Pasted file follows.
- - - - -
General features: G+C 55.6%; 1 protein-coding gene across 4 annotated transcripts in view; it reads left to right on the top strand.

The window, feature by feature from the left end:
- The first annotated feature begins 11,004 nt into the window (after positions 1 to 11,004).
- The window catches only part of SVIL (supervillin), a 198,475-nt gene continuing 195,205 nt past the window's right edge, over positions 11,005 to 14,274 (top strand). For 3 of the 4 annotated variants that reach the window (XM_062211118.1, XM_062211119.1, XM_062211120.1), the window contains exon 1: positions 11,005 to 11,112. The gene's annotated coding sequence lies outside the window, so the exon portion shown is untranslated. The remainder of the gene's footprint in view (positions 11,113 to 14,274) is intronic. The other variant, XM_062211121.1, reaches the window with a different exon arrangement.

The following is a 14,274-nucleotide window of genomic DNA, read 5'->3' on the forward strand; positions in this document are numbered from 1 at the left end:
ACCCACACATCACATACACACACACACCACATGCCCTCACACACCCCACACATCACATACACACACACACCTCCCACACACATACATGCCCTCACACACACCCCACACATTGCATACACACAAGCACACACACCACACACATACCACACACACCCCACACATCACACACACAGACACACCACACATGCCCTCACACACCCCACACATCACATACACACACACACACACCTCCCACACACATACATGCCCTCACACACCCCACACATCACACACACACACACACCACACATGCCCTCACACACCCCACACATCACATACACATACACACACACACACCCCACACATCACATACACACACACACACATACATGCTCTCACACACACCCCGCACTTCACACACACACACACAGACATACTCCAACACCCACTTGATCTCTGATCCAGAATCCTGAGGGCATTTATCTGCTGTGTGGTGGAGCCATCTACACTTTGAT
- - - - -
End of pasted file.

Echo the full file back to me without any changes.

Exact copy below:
General features: G+C 55.6%; 1 protein-coding gene across 4 annotated transcripts in view; it reads left to right on the top strand.

The window, feature by feature from the left end:
- The first annotated feature begins 11,004 nt into the window (after positions 1 to 11,004).
- The window catches only part of SVIL (supervillin), a 198,475-nt gene continuing 195,205 nt past the window's right edge, over positions 11,005 to 14,274 (top strand). For 3 of the 4 annotated variants that reach the window (XM_062211118.1, XM_062211119.1, XM_062211120.1), the window contains exon 1: positions 11,005 to 11,112. The gene's annotated coding sequence lies outside the window, so the exon portion shown is untranslated. The remainder of the gene's footprint in view (positions 11,113 to 14,274) is intronic. The other variant, XM_062211121.1, reaches the window with a different exon arrangement.

The following is a 14,274-nucleotide window of genomic DNA, read 5'->3' on the forward strand; positions in this document are numbered from 1 at the left end:
ACCCACACATCACATACACACACACACCACATGCCCTCACACACCCCACACATCACATACACACACACACCTCCCACACACATACATGCCCTCACACACACCCCACACATTGCATACACACAAGCACACACACCACACACATACCACACACACCCCACACATCACACACACAGACACACCACACATGCCCTCACACACCCCACACATCACATACACACACACACACACCTCCCACACACATACATGCCCTCACACACCCCACACATCACACACACACACACACCACACATGCCCTCACACACCCCACACATCACATACACATACACACACACACACCCCACACATCACATACACACACACACACATACATGCTCTCACACACACCCCGCACTTCACACACACACACACAGACATACTCCAACACCCACTTGATCTCTGATCCAGAATCCTGAGGGCATTTATCTGCTGTGTGGTGGAGCCATCTACACTTTGAT